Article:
HC Deb 07 July 1965 vol 715 cc1586-8
Mr. Hay

(by Private Notice) asked the Secretary of State for Defence whether he will make a statement about the accident to a Hastings aircraft of the Royal Air Force at The Baldons, Oxfordshire, on 6th July, in which over 40 Service men were killed.

The Secretary of State for Defence (Mr. Denis Healey)

Shortly after four o'clock yesterday afternoon, a Hastings from the R.A.F. Station, Abingdon, crashed near Dorchester, about three miles from the airfield. The aircraft, which carried Army and Royal Air Force passengers, some of whom were to undertake practice parachute jumps, had taken off a few minutes before. The captain had reported control difficulties and the aircraft was returning to the airfield.

All six Royal Air Force members of the crew and the 35 passengers of the Army and Royal Air Force lost their lives. Two were members of the Territorial Army undergoing training.

A board of inquiry has been convened and assembled this morning.

I know that the House will join with me in expressing our deep sympathy with the bereaved.

Hon. Members

Hear, hear.

Mr. Hay

Is the right hon. Gentleman aware that my right hon. and hon. Friends and myself wish to be associated with his expression of sympathy to the relatives of those who lost their lives in what I read is the worst accident which has ever befallen the Royal Air Force?

The right hon. Gentleman said that a board of inquiry has been convened. Since the Hastings aircraft is in very general service and cannot be said to be a fighting aircraft, will he consider, in this case, waiving the customary rule that the proceedings of such boards of inquiry for Service aircraft are in private and on this occasion, bearing in mind the very great loss of life and the natural anxiety which everyone has to find out the causes of the accident, holding the inquiry in public?

Mr. Healey

I am grateful to the hon. Member for his early remarks.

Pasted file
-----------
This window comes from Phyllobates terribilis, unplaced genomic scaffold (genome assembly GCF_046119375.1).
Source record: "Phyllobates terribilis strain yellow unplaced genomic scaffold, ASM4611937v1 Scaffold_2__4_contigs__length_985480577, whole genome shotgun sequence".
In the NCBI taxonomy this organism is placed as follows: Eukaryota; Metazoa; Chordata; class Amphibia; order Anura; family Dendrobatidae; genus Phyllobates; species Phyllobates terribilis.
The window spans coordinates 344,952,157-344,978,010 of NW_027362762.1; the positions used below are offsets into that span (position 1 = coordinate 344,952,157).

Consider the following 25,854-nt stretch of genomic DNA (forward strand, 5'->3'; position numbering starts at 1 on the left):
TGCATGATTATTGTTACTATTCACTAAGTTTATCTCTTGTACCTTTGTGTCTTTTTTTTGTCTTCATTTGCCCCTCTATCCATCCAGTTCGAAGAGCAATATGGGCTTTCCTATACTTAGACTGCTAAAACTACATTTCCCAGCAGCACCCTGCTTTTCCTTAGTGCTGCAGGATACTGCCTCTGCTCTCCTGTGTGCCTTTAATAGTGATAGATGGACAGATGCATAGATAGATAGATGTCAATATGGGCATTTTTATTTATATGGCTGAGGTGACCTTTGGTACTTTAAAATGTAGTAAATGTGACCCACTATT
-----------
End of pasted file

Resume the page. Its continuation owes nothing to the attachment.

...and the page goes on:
I have considered the question of the inquiry carefully, but there are juridical obstacles about holding a board of inquiry in public, as I think he will remember. In view of the very deep public concern about this matter, I undertake to the House that I will make the fullest possible statement about the findings of the inquiry as soon as I possibly can.

Mr. Shinwell

May I, on behalf of the back-bench Members on this side of the House, associate myself with the expression of sympathy to the relatives of those who lost their lives? May I ask my right hon. Friend to convey to the officers and men of the Royal Air Force our respectful sympathy?

Mr. Healey

I am grateful to my right hon. Friend and I will certainly do as he suggests.

Mr. Neave

As the paratroop training instructors who were killed were my constituents, would the Minister not like to record now the fine performance of the paratroop training school at Abingdon, in spite of this terrible disaster, and his hope that it will continue its great work in training?

In response to the question of my hon. Friend the Member for Henley (Mr. Hay), will he say that he will give a full report to the House when the time comes?

Mr. Healey

Yes, Sir. I will certainly do both of those things.

Mr. Crawshaw

I appreciate this opportunity of adding a few words of humble tribute to those which have been expressed. I hope that the House will allow me to pay a special tribute to the members of the Territorial Army who lost their lives. These men not only give unstintingly of their services to the country, but they are prepared at such times to make the final sacrifice. Not only the House but the whole country is concerned about the future of the Territorial Army. I know that whatever the decision may be, the House would like to go on record the great appreciation which we owe to these people.

Mr. Soames

We are grateful to the right hon. Gentleman for his assurance that he will make as full a statement as possible to the House. In the meanwhile, will he confirm that the accident, on the face of it, and before the inquiry, seems almost inexplicable, since the Hastings has an excellent low-accident rate up to the present?

Mr. Healey

Yes. I think that it is worth saying that over the last five years the Hastings has a fatal accident rate only half as high as that of most aircraft in the R.A.F. In the last four years it has suffered no major accident.

Mr. Lubbock

May I, on behalf of my right hon. and hon. Friends, associate myself with the expressions of sympathy to the relatives of those who died in this tragedy? Is the Secretary of State satisfied that pending the results of the inquiry the Hastings should be allowed to continue flying, irrespective of the fact that, as he said, it has a very low accident record, for it has been in service for a considerable time?

Mr. Healey

Yes, Sir. I have considered the matter. In view of the fact that the pilot reported control difficulties shortly before the crash took place, I have instructed that all other Hastings should be examined and should have their control systems checked before they carry out further flights.

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